mbm <- microbenchmark(
  "MadSconeF1" = {MadSconeF1(df)},
  "MadSconeF2" = {MadSconeF2(df)},
  "BradCannell" = {BradCannell(df)},
  "SimonOHanlon" = {SimonOHanlon(df)},
  "SiboJiang" = {SiboJiang(df)},
  "jsta" = {jsta(df)}, 
  "akrun" = {akrun(df)},
  times = 1000)

mbm

Results:

Unit: microseconds
         expr    min      lq      mean  median      uq      max neval  cld
   MadSconeF1  154.5  178.35  257.9396  196.05  219.25   5001.0  1000 a   
   MadSconeF2  180.4  209.75  281.2541  226.40  251.05   6322.1  1000 a   
  BradCannell 2579.4 2884.90 3330.3700 3059.45 3379.30  33667.3  1000    d
 SimonOHanlon  511.0  565.00  943.3089  586.45  623.65 210338.4  1000  b  
    SiboJiang 2558.1 2853.05 3377.6702 3010.30 3310.00  89718.0  1000    d
         jsta 1544.8 1652.45 2031.5065 1706.05 1872.65  11594.9  1000   c 
        akrun   93.8  111.60  139.9482  121.90  135.45   3851.2  1000 a


autoplot(mbm)

enter image description here

mbm %>% 
  tbl_df() %>%
  ggplot(aes(sample = time)) + 
  stat_qq() + 
  stat_qq_line() +
  facet_wrap(~expr, scales = "free")

enter image description here

5
  • Sometimes the first iteration is a JIT compiled, so it has very poor, and not very characteristic, times. I think it’s interesting what the larger sample size does to the right tails of the distribution. This is good work. May 5, 2020 at 11:58
  • I run it once again, wasn't sure I changed the plot. Regarding the distribution, indeed. I should probably compare different sample sizes when I'll have the time.
    – DJV
    May 5, 2020 at 12:27
  • 1
    if you qqplot (ggplot2.tidyverse.org/reference/geom_qq.html) one of the trends, such as "akrun" then I bet there is one point that is very different from the distribution of the rest. The rest represent how long it takes if you run it repeatedly, but that represents what happens if you run it once. There is an old saying: you can have 20 years of experience or you can have only one years worth of experience 20 times. May 5, 2020 at 13:00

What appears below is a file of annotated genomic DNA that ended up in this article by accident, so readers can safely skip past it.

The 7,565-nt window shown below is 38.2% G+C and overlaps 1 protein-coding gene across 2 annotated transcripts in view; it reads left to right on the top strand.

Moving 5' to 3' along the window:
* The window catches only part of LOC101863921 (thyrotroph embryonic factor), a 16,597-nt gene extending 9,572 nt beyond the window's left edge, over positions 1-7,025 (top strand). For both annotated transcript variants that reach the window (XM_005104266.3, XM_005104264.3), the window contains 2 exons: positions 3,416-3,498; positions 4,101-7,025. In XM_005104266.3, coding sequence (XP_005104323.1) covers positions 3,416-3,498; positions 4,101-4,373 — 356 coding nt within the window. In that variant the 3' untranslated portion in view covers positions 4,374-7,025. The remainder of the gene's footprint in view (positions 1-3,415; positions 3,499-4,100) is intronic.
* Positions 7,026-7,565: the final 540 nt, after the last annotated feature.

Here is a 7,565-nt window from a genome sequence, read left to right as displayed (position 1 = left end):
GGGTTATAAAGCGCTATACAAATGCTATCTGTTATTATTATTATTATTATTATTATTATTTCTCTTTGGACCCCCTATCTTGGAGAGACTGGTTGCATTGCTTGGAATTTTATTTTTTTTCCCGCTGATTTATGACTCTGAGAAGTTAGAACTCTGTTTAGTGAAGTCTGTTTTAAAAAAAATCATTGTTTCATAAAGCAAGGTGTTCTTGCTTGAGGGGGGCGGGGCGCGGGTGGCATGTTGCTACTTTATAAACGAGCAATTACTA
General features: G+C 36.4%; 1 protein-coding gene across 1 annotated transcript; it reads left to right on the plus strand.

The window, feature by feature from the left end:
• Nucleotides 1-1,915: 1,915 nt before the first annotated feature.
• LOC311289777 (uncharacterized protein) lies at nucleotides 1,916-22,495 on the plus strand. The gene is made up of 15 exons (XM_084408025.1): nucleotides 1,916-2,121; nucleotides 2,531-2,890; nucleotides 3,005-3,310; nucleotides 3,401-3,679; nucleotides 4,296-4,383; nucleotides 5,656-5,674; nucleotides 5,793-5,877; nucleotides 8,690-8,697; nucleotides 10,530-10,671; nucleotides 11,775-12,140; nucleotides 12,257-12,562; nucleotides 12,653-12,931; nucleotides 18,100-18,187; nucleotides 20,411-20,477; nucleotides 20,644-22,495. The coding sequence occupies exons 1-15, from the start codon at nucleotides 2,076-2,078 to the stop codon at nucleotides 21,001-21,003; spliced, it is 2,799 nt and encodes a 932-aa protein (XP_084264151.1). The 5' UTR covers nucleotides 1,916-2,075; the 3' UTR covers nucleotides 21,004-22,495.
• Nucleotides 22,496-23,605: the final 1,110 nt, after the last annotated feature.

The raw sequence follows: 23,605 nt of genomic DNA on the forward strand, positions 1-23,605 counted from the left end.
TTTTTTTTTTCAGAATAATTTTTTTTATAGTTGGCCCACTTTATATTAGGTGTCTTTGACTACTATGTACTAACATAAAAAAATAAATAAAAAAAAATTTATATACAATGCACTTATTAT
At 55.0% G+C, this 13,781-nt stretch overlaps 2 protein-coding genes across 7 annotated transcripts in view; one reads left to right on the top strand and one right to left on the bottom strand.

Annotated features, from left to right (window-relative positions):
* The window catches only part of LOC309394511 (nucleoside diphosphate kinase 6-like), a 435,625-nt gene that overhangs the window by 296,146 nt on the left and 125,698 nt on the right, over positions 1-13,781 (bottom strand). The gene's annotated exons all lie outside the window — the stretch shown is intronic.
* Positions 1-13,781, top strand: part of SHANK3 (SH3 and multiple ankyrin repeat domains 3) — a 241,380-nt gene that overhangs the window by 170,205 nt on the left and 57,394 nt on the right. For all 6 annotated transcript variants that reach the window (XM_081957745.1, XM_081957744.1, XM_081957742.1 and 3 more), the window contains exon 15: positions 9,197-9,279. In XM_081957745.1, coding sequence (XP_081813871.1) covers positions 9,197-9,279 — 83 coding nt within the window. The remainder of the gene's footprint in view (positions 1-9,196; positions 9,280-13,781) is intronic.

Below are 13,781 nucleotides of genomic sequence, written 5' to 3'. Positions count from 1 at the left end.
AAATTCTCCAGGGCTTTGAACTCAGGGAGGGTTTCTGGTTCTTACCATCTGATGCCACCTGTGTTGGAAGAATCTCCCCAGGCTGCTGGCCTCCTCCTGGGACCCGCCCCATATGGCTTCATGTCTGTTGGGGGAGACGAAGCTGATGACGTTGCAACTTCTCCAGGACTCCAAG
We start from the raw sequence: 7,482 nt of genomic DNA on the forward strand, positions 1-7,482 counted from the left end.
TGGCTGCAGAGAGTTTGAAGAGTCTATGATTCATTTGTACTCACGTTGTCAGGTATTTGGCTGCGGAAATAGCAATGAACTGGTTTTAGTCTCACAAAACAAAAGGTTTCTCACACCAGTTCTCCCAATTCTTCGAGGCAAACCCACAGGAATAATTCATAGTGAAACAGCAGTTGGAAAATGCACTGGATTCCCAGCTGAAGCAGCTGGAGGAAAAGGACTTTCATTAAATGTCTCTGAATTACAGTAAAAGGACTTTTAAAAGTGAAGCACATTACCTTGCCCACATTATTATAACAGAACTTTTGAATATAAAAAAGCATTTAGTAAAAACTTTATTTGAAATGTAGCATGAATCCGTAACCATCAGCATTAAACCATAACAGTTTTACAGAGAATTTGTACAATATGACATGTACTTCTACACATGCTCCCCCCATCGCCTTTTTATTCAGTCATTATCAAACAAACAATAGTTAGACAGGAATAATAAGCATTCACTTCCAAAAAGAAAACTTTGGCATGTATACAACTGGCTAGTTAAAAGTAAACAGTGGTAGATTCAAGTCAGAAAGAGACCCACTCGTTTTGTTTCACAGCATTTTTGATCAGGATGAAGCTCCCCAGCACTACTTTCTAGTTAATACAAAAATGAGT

• very nice! I’m surprised by several samples being in the extreme tail. I wonder why it is that those are so much more costly. JIT might be 1 or 2 but not 20. Condition? Interrupts? Other? Thanks again for the update. May 5, 2020 at 16:56
  • You're welcome, thank you for the thoughts. Don't know, I actually allowed it to run "freely".
    – DJV
    May 5, 2020 at 19:59
0

Try as follows:

df <- df[,colSums(is.na(df))<nrow(df)]
0

Another option using the map_lgl function from the purrr package, which returns a logical vector and using the [ to remove the columns with all NA. Here is a reproducible example:

set.seed(7)
df <- data.frame(id = 1:5 , nas = rep(NA, 5) , vals = sample(c(1:3,NA), 5, repl = TRUE))
df
#>   id nas vals
#> 1  1  NA    2
#> 2  2  NA    3
#> 3  3  NA    3
#> 4  4  NA   NA
#> 5  5  NA    3
library(purrr)
df[!map_lgl(df, ~ all(is.na(.)))]
#>   id vals
#> 1  1    2
#> 2  2    3
#> 3  3    3
#> 4  4   NA
#> 5  5    3

Created on 2022-08-28 with reprex v2.0.2